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- The Drama and Dance from the Masters’ Reproductions
Edgar Degas Dancers in Blue
Often called 'the painter of dancers', Edgar Degas is estimated to have completed approximately 1,500 pastels, paintings, prints and drawings on the theme. Yet among these works, very few depict codified movements of classical dance performances. Degas preferred to study and depict their gestures in various stages of tension and relaxation, painting them as they wait backstage or in the wings or performing their repetitions in the studio. As the preeminent painter of modern life in Paris in the late-nineteenth century, Degas rendered his subjects first and foremost of flesh and blood. They are cold, they get tired, stretch, yawn, and release their aching feet from their slippers. It is rare that Degas' dancers actually dance. Dancers in Blue reveals a group backstage during a rehearsal or performance. The color of the costumes in the foreground is the title of this pastel, while in the background, dancers dressed in yellow almost merge with the scenery. The pastel lines become thinner and codified, and the dominant colour swims in different textures, creating chiaroscuro impressions through the intermeshing of bodies and tutus.
Always true to his aesthetic, Degas preferred unique viewpoints rather than monotonous symmetry, hidden but precious moments before or after the show rather than the action on stage. The vagueness of many of his final works, far from being a defect, have the advantage of reducing the critical treatment of their subject, thereby exalting the spirit of the ballet world through iconic clean lines and dazzling colors. With a characteristic lack of restraint Degas shows with accuracy and subtlety the strict discipline of his young dancers' lives.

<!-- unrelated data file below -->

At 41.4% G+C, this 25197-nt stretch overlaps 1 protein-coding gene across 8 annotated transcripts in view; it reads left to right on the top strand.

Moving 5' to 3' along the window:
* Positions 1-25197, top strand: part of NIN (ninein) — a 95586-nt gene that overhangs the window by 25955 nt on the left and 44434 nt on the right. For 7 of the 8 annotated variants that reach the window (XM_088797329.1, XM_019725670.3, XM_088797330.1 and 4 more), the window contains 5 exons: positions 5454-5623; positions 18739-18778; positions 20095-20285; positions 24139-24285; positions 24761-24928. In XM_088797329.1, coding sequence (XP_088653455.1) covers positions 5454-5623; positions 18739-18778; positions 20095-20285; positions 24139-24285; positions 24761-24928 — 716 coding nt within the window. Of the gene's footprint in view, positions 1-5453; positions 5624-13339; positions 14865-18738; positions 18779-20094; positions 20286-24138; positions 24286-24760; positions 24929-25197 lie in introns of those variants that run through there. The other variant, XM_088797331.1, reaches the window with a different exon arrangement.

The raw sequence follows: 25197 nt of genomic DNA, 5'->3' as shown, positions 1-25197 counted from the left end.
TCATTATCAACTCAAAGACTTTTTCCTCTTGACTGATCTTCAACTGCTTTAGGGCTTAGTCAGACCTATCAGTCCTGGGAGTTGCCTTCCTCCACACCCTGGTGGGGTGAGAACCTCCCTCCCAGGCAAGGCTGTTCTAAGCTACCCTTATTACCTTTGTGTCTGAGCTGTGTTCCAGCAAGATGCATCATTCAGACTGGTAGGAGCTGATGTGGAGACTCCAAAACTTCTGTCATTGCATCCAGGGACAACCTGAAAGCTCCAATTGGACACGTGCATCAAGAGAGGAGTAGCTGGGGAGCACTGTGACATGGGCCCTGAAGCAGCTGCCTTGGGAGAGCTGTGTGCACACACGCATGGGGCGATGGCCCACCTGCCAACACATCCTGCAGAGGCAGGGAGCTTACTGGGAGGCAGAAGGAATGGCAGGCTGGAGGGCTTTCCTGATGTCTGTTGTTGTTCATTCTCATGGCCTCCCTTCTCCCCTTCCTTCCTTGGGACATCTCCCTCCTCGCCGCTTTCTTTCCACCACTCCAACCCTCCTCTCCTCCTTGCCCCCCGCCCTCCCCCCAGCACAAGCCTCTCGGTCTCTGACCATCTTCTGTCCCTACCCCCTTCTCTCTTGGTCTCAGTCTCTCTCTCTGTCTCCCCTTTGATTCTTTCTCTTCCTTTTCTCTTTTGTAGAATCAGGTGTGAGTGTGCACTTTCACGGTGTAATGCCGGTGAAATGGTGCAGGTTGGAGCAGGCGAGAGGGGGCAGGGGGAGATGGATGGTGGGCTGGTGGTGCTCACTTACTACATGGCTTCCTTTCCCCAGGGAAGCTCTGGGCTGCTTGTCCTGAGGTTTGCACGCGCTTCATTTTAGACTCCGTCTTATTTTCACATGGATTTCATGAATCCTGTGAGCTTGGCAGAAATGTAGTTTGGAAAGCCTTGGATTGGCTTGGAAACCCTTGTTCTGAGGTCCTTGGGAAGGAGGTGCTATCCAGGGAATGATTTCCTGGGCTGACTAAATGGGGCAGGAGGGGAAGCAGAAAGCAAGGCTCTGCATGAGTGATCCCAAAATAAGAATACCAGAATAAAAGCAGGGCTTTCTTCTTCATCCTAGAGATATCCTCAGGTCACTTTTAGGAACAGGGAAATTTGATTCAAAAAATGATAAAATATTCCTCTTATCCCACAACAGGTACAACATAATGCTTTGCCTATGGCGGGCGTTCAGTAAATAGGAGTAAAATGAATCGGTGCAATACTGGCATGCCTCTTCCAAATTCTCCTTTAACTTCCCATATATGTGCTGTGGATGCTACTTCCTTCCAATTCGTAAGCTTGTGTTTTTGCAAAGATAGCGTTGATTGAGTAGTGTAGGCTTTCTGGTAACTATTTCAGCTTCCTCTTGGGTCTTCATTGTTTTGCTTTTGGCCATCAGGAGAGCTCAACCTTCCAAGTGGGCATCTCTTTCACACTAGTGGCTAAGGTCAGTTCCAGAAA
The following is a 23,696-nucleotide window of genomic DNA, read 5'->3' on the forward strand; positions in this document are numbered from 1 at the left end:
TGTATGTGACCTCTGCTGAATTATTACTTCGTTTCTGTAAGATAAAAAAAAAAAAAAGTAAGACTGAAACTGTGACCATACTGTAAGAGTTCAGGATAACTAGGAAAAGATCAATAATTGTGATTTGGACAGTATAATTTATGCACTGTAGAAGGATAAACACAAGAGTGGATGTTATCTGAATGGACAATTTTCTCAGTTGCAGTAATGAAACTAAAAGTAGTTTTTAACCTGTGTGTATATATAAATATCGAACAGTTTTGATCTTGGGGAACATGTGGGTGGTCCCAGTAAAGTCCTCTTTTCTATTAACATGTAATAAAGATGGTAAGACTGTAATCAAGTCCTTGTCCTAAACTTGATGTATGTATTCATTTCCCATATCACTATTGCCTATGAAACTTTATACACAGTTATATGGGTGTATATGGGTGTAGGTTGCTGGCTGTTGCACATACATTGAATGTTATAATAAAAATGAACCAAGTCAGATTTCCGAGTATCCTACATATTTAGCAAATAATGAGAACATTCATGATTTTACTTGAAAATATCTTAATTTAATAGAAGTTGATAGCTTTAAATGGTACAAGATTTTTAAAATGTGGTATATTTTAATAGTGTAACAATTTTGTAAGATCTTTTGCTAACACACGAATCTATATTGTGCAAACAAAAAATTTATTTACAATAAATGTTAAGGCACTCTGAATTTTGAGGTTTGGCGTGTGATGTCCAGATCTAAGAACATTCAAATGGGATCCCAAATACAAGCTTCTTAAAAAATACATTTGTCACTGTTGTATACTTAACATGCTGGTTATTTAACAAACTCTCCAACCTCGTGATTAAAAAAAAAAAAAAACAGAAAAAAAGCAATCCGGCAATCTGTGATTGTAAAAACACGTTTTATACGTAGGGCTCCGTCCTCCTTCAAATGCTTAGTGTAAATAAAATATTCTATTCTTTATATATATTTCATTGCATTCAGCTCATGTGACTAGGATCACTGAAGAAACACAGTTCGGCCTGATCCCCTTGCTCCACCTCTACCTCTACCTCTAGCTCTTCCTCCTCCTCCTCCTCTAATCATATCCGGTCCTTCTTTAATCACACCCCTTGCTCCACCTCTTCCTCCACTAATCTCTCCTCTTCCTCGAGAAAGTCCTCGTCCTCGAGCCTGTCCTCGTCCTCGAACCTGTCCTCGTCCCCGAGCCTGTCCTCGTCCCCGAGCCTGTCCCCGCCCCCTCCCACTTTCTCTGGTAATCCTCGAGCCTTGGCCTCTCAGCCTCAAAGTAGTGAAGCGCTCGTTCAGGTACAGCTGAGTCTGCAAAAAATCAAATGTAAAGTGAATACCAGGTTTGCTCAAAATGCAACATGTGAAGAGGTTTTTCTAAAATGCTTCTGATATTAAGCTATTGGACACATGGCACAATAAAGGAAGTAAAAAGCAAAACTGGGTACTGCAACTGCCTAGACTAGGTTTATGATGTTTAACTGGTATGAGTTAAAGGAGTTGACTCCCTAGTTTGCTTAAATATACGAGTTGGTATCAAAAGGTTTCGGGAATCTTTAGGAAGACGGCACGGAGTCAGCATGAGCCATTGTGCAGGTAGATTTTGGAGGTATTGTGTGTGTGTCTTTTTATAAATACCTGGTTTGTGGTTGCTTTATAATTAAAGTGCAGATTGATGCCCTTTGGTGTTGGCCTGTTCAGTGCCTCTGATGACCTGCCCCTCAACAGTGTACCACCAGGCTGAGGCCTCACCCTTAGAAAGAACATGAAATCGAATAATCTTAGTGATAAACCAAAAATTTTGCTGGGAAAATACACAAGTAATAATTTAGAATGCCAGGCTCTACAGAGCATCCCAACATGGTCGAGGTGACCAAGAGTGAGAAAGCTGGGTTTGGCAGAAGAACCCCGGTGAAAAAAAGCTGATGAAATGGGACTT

Beginning to lose his sight, Degas could often only manage to work in pastel, and when he did he had to work extremely close to the surface of the paper. This tragic decline could go someway to explaining the artist's retort when asked his opinion on being known as the 'painter of dancers'. Brushing off the moniker Degas said, 'They call me the painter of dancers, but in doing so they neglect to consider that the dancer for me is merely a pretext for painting pretty fabrics and rendering movement.' Although clearly the miserable lives of the young dancers counterposed with the luxurious lives of spectators were the primary points of interest for Degas, in the years of his decline the broad and shapely movement and the tactility of the surfaces went a long way to keeping his unique talent alive.
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